You have a right to change lawyers at any time. Consult with an experienced personal injury attorney who is willing to take your case to trial if needed. He will have to share his fee with your present attorney so he will only take the case if he thinks he can get more than the present offer.
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There's certainly no rule that prevents you from changing attorneys, at any time. If your case was close to the point of trial you might find it hard to find a new attorney since he or she would have to share a good share, if not most of the fee with your first attorney, but it doesn't sound like that is the case. It can't hurt to speak to a few local lawyers and see if they are interested.
Yes you can obtain new counsel. Keep in mind that your soon-to-be former counsel may have a claim to some compensation as a result of his or her work up to the date of the switch.
In no way am I offering you legal advice, and in no way has my comment created an attorney-client relationship. You are not to rely upon my note above in any way, but insted need to sit down with counsel and share all relevant facts before receiving fully-informed legal advice. If you want to be completely sure of your rights, you must sit down with an experienced criminal defense attorney to be fully aware of your rights.
I suggest that you arrange an office appointment with your attorney to discuss your case. Listen carefully to what your attorney says during that consultation. You can also ask that your attorney write a letter to you detailing your office appointment. After your appointment make an informed decision about seeking alternative representation. Before discharging your attorney consult with potential new representation. Make sure you have alternative representation before discharging your attorney.
The responses here are not intended as legal advice. Do not rely upon the responses herein. Consult an attorney in your geographic area. Strict time limits apply and failure to act within those time limits will result in a complete loss of all rights to seek legal redress.
I would suggest that you first arrange an immediate face to face meeting with your attorney, not a para-legal; secretary; etc, to fully discuss your questions & concerns
This is not intended to be legal advise or as legal representation. I am a California personal injury attorney . Be aware that every state has its own statute of limitations; and statutes & case laws that govern the handling of these matters.
Yes, you can hire a new attorney. It's your case. You are in charge of who represents you. However, there are certain difficulties with switching attorneys. 1) The attorney you fire will have a lien on your case for attorney fees and costs. His name will likely be put on any settlement check the responsible party writes to you. You don't have to necessarily pay him his full contingency fee percentage, but he is entitled to a reasonable fee on the work he did on the case while he was your attorney. The retainer agreement may state what his hourly rate would be in such a situation. If you fire him, and don't get a better offer than the current offer, he could reasonably argue he is entitled to his full fee percentage. 2) when deciding whether or not to accept a case, attorneys take into consideration whether or not there is a prior attorney involved who will be asserting a lien when the case is resolved. If the case is smaller, a prior attorney lien is a significant turn-off to accepting a case. That being said, qualified personal injury attorneys usually welcome phone calls to discuss new cases free of charge. Call a local attorney to discuss your situation.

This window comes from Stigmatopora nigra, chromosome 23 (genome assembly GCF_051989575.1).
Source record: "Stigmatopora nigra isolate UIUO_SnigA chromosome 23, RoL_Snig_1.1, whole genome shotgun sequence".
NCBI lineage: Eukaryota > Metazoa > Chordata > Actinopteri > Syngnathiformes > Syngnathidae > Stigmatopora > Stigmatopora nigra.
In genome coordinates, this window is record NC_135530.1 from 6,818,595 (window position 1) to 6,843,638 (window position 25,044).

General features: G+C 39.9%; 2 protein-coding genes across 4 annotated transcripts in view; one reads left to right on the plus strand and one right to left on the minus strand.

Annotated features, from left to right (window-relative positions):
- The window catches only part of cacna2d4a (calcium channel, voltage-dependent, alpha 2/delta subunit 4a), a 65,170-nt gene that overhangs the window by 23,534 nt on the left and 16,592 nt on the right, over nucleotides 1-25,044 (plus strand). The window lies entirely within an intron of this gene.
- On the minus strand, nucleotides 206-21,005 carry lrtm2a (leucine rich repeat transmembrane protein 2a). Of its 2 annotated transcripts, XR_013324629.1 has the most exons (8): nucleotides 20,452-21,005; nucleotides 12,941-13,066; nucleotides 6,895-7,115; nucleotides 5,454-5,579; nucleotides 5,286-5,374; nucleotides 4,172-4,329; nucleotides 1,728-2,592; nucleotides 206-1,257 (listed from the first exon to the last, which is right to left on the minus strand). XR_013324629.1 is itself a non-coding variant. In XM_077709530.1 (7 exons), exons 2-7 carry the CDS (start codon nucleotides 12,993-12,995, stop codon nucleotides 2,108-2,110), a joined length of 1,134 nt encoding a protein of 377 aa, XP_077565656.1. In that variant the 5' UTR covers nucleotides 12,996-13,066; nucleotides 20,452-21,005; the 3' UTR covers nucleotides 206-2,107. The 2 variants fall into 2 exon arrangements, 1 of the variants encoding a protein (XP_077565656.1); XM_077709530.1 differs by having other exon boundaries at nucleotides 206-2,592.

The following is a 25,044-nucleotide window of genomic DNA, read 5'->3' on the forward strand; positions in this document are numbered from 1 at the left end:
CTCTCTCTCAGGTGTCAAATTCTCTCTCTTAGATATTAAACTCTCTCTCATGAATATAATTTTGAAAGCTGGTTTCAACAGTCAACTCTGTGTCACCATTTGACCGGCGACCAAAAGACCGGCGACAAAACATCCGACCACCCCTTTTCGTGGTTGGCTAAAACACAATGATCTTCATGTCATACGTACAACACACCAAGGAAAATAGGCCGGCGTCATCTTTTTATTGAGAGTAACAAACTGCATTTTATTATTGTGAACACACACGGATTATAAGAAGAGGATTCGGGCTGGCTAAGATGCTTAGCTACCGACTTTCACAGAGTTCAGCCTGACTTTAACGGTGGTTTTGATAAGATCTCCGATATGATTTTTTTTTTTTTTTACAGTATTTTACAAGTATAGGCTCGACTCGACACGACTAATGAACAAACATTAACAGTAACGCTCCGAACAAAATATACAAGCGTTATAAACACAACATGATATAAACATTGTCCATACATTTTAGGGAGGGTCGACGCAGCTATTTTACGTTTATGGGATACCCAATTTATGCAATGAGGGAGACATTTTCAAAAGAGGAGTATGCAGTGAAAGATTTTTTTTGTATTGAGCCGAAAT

Yes, you may fire your current attorney and hire a new one. I would suggest you get a copy of your file and bring it to your new potential attorney. Meet with several potential attorneys to find the one that you feel most comfortable with. However, be aware that your former attorney can assert a lien for his or her costs and time. That may be an impediment to finding a new attorney.
I've had cases against enterprise and other rental companies all the time in San Diego. They don't simply "settle". You have to file a lawsuit with them and go through the whole "shabang" so to speak. You have a right to change your attorney at any time.
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Changing attorneys is absolutely possible. You may want to meet with the attorney currently representing you to review the progress made and what needs to happen. Directly communicating with your car accident attorney can clear up many problems. That is why I tend to contact my clients often, such that any misunderstandings are cleared away. I have over 20 years of experience representing my clients in a variety of car accident cases. Regarding the representation, I routinely use experts to write reports and assessments and force insurance companies into recognizing the extent of the damage done. I wish you the best of luck.
You have the right to change an attorney if you are not competent with him anymore. However, keep in mind that you need to inform the judge about this. There are a lot of competent San Diego Lawyers that can assist you with this.
877-603-8473 - Peter S. Cameron, Esq. 2445 Fifth Ave. #350, San Diego, CA 92101 - Call 24/7 for a FREE CONSULTATION!
Rental car companies are usually self insured and play hardball claiming that they are only exposed to $15,000 in damages. If you have not been able to get a face to face meeting with your lawyer give me a call.
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